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Publication numberUS6903673 B1
Publication typeGrant
Application numberUS 10/707,512
Publication dateJun 7, 2005
Filing dateDec 19, 2003
Priority dateDec 19, 2003
Fee statusLapsed
Also published asCN1630200A, US20050134493
Publication number10707512, 707512, US 6903673 B1, US 6903673B1, US-B1-6903673, US6903673 B1, US6903673B1
InventorsChi-Cheng Lin
Original AssigneeBenq Corporation
Export CitationBiBTeX, EndNote, RefMan
External Links: USPTO, USPTO Assignment, Espacenet
Analog-to-digital converting module capable of converting data at an increased resolution
US 6903673 B1
Abstract
A converting module for converting a first analog voltage into a digital output value includes a comparator for comparing the first analog voltage with a threshold voltage and generating a comparison result, the threshold voltage corresponding to a first group of digits containing at least one digit. A subtracting circuit generates a second analog voltage by subtracting the threshold voltage from the first analog voltage if the comparison result indicates that the first analog voltage is greater than or equal to the threshold voltage. Ananalog-to-digital converter converts the second analog voltage into a second group of digits and concatenates the first group of digits and the second group of digits to form the digital output value.
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Claims(9)
1. A method of operating a converting module, the method comprising:
receiving an analog voltage;
comparing the analog voltage to a threshold voltage with a comparator and generating a comparison result, the threshold voltage being equal to a saturation voltage of the comparator;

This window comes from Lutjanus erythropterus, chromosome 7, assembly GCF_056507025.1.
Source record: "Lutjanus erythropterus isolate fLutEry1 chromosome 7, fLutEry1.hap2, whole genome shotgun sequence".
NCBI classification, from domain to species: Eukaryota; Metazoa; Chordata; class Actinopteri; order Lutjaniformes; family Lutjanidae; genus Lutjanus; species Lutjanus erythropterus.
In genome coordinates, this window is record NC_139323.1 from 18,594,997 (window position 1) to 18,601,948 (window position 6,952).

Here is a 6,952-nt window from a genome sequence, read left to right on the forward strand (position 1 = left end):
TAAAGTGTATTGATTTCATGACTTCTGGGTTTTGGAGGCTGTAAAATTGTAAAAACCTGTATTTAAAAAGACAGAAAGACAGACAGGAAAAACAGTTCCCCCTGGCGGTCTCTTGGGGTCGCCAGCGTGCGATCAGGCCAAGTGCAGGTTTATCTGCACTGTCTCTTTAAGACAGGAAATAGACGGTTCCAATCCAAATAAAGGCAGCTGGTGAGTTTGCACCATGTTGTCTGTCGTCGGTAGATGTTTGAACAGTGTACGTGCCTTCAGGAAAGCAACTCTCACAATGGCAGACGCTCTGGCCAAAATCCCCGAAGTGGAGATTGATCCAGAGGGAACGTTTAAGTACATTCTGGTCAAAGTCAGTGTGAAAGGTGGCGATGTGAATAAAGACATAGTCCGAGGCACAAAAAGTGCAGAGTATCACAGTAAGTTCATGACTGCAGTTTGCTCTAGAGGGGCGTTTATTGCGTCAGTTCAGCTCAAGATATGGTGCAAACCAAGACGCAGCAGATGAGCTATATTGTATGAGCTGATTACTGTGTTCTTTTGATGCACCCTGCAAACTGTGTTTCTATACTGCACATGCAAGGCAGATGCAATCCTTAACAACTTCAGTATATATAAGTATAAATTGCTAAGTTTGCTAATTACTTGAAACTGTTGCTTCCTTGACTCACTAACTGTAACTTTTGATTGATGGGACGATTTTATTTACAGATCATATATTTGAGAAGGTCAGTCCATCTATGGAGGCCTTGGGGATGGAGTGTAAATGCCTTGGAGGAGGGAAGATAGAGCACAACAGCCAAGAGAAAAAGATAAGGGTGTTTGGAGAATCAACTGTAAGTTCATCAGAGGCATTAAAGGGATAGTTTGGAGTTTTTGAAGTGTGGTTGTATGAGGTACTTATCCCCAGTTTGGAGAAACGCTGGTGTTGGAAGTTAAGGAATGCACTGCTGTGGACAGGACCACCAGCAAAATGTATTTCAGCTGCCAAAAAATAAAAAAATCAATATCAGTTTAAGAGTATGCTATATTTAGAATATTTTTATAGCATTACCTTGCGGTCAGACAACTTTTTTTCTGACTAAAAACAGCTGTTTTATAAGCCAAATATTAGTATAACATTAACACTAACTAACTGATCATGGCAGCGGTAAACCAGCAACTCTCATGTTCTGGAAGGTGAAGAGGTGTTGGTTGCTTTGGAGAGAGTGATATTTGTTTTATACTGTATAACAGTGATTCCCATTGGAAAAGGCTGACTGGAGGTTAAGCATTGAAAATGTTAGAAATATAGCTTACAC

subtracting the threshold voltage from the analog voltage if the comparison result indicates that the analog voltage is greater than or equal to the threshold voltage; and
converting the analog voltage into a digital output voltage.
2. A touchpad for detecting location of a point in contact with a surface of the touchpad, comprising:
a touch input transducer for converting the location of the point into analog transduced voltages proportional to a distance of the point from peripheral sides of the surface of the touchpad, wherein the surface of the touchpad is divided into at least four regions, and each region is associated with a unique range of analog transduced voltages produced by the touch input transducer; and
a converting module for converting the analog transduced voltages into a set of digital codes representing the location of the point upon the surface of the touchpad, the converting module comprising:
a comparator for comparing each analog transduced voltage with a threshold voltage and generating a comparison result;
a subtracting circuit for subtracting the threshold voltage from each analog transduced voltage if the comparison result indicates that the analog transduced voltage is greater than or equal to the threshold voltage; and
an analog-to-digital converter for converting the analog transduced voltage into a digital output voltage.
3. The touchpad of claim 2 wherein the converting module further comprises a controller for controlling the subtracting circuit according to the comparison result generated by the comparator and for controlling operation of the analog-to-digital converter.
4. The touchpad of claim 2 wherein the touch input transducer comprises:
a first resistor disposed along a first direction of the touchpad, the first resistor being divided into at least fist and second sections; and
a second resistor disposed along a second direction of the touchpad, the second resistor being divided into at least third and fourth sections, wherein the first direction is perpendicular to the second direction.
5. The touchpad of claim 4 wherein when the point is located in a region corresponding to the first section of the first resistor, the analog transduced voltage is less than the threshold voltage, and when the point is located in a region corresponding to the second section of the first resistor, the analog transduced voltage is greater than or equal to the threshold voltage.
6. The touchpad of claim 4 wherein when the point is located in a region corresponding to the third section of the second resistor, the analog transduced voltage is less than the threshold voltage, and when the point is located in a region corresponding to the fourth section of the second resistor, the analog transduced voltage is greater than or equal to the threshold voltage.